Real-time data can prevent distortions in product demand forecasts. But as Network Services' CIO learned, it isn't something that can happen all at once.
My company, Network Services, is getting ready to start working on its next four-year strategic plan. The "real-time" or "agile" enterprise is sure to come up as a topic of conversation. This has been an ongoing discussion in the company since our last strategic planning exercise, when we were urged by consultants to implement a real-time supply chain and order management system. It was a tempting scenario, and let me explain why.
Network Services is a distributor. It provides products and supply chain services to companies that need food service disposables, janitorial and sanitary supplies, and printing paper. We serve customers such as Baskin-Robbins, Premier Health Care and Starbucks. We sell products from manufacturers such as Georgia-Pacific, Rubbermaid, SC Johnson and Solo Cup. As distributors, we are the humble middlemen who serve both ends of the supply chain.
Twenty years ago, we called what we did "sellin', warehousin' and truck drivin'." Now we get to call what we do "supply chain management". I am ever so grateful to have such a fine phrase to use when people at a party ask me what my company does. But even though the name has changed, the realities of what we do have not changed that much. Change takes time. We learned this lesson very clearly in our last strategic planning exercise. It was the northern autumn of 1999, and we had Arthur Andersen working with us to facilitate and guide our strategy sessions.
Under Arthur Andersen's tutelage, we discussed what it would be like to detect changes in customer demand more quickly and react faster than our competition. We enthused over the possibilities inherent in tracking business processes as they happen. We saw how we could fine-tune our operations, maximise our efficiencies, lower our costs and increase inventory turns.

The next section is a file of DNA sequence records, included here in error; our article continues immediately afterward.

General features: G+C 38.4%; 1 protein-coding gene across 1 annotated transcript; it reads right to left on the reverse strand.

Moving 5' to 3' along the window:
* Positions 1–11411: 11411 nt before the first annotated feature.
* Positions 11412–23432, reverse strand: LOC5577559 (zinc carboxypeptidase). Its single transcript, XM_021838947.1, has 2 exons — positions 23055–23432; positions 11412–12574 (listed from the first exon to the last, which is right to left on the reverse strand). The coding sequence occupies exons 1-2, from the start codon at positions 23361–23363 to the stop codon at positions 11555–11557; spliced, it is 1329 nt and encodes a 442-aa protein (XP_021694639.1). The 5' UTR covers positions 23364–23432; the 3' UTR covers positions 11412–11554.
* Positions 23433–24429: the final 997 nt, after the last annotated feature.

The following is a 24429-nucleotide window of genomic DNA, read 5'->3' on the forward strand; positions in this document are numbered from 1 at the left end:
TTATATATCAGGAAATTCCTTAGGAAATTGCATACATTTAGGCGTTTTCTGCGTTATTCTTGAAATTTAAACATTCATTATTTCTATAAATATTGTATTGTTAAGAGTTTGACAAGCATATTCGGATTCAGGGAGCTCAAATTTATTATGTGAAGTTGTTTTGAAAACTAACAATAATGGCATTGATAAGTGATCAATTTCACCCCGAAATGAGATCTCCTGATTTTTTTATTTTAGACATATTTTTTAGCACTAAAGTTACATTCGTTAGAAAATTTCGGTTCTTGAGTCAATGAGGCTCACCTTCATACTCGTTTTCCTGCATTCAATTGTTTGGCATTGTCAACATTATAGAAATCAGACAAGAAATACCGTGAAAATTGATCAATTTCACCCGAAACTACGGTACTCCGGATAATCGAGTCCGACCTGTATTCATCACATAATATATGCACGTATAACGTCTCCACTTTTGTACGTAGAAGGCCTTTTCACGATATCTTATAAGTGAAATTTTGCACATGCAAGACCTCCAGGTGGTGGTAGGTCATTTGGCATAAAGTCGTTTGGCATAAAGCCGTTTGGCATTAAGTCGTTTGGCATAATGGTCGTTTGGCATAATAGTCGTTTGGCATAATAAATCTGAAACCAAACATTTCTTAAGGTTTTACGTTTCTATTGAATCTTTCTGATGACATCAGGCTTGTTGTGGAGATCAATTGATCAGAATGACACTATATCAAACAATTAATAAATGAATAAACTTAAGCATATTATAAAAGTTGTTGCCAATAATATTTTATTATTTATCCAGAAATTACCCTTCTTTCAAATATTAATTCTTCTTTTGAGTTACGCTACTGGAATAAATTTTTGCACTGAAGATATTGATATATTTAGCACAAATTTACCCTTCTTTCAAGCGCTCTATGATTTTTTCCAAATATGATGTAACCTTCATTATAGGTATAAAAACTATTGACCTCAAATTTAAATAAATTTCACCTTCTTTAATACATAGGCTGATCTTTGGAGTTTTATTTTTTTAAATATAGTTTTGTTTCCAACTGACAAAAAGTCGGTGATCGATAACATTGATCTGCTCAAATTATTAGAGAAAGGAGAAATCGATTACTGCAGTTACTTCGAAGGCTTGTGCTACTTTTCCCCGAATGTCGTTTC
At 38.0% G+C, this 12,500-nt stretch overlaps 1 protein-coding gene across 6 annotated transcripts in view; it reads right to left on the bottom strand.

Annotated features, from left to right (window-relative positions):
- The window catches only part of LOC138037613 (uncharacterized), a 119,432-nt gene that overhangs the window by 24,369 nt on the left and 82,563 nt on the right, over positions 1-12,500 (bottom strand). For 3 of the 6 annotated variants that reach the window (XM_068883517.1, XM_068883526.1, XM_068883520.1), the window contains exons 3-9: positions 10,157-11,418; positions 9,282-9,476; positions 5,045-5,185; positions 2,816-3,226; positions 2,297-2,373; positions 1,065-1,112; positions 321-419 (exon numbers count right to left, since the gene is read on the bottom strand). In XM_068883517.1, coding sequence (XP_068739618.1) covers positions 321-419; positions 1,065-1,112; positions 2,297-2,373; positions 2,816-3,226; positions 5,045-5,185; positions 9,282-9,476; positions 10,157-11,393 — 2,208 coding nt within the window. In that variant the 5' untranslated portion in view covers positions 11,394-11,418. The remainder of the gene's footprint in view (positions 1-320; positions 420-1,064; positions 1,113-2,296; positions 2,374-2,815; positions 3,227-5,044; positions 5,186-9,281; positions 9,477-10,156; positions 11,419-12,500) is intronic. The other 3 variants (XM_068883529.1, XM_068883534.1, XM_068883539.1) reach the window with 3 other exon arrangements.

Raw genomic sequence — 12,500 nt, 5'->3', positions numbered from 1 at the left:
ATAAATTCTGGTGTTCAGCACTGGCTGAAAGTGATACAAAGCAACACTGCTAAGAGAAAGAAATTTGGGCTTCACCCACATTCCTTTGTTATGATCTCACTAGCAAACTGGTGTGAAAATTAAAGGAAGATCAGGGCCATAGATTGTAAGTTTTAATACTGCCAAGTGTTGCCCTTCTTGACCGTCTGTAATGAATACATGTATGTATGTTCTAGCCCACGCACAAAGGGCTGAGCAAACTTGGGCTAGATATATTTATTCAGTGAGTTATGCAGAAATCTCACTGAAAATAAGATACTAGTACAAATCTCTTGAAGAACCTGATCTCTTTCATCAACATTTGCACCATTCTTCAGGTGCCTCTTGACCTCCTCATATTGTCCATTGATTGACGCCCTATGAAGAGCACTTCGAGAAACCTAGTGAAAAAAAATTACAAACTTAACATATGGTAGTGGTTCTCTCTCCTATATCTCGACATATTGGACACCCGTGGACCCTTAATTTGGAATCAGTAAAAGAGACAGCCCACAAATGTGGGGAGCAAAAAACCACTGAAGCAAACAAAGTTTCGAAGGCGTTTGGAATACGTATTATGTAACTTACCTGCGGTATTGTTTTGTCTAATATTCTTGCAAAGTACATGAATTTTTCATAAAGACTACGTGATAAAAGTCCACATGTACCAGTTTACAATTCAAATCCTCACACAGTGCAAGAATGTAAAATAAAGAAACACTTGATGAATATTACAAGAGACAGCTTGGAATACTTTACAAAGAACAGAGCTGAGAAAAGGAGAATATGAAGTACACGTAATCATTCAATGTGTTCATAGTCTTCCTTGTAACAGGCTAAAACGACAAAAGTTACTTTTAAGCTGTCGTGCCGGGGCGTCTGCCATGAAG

In the supply chain world that we distributors live in, the key to success is to find ways to counteract the distortion in the supply chain known as the "bullwhip effect". It occurs when small fluctuations in product demand by the customers at the front end of the supply chain get distorted as the information is transmitted back up the supply chain. The result is larger and larger swings in product demand.
All members of the supply chain feel the costs of the bullwhip effect. Manufacturers add extra production capacity to satisfy an order stream that is much more volatile than actual demand. Distributors carry extra inventory to cover the variability in order levels. Transportation and labour resources increase because extra capacity is needed to handle the periods of high demand and then sit idle during periods of low demand.
A synchronised supply chain that could dampen down or eliminate the bullwhip effect is based on a constant flow of accurate sales information from the companies at the front of the chain to all other companies in the supply chain. This information sets the rhythm that the other companies should move to.
However, it is one thing to provide customers and manufacturers with summary reports three months after the end of the last quarter. It is another thing entirely to provide people with daily data that is both highly specific and very accurate. This is sensitive stuff. As our CEO says: "It's only a matter of time before some company turns it against you."
The second thing we discovered is that using real-time data and being truly agile requires a high degree of internal coordination between departments. Different areas of the company often have conflicting goals. Inventory managers are motivated to reduce inventory. Salespeople are motivated to sell everything they can to the customers. Credit people are motivated to prevent sales that could result in hard-to-collect or impossible-to-collect customer invoices. Senior management has to create complementary incentive plans for all these groups, and then each group needs to understand the perspectives of the others in order to coordinate effectively. That's a tall order.
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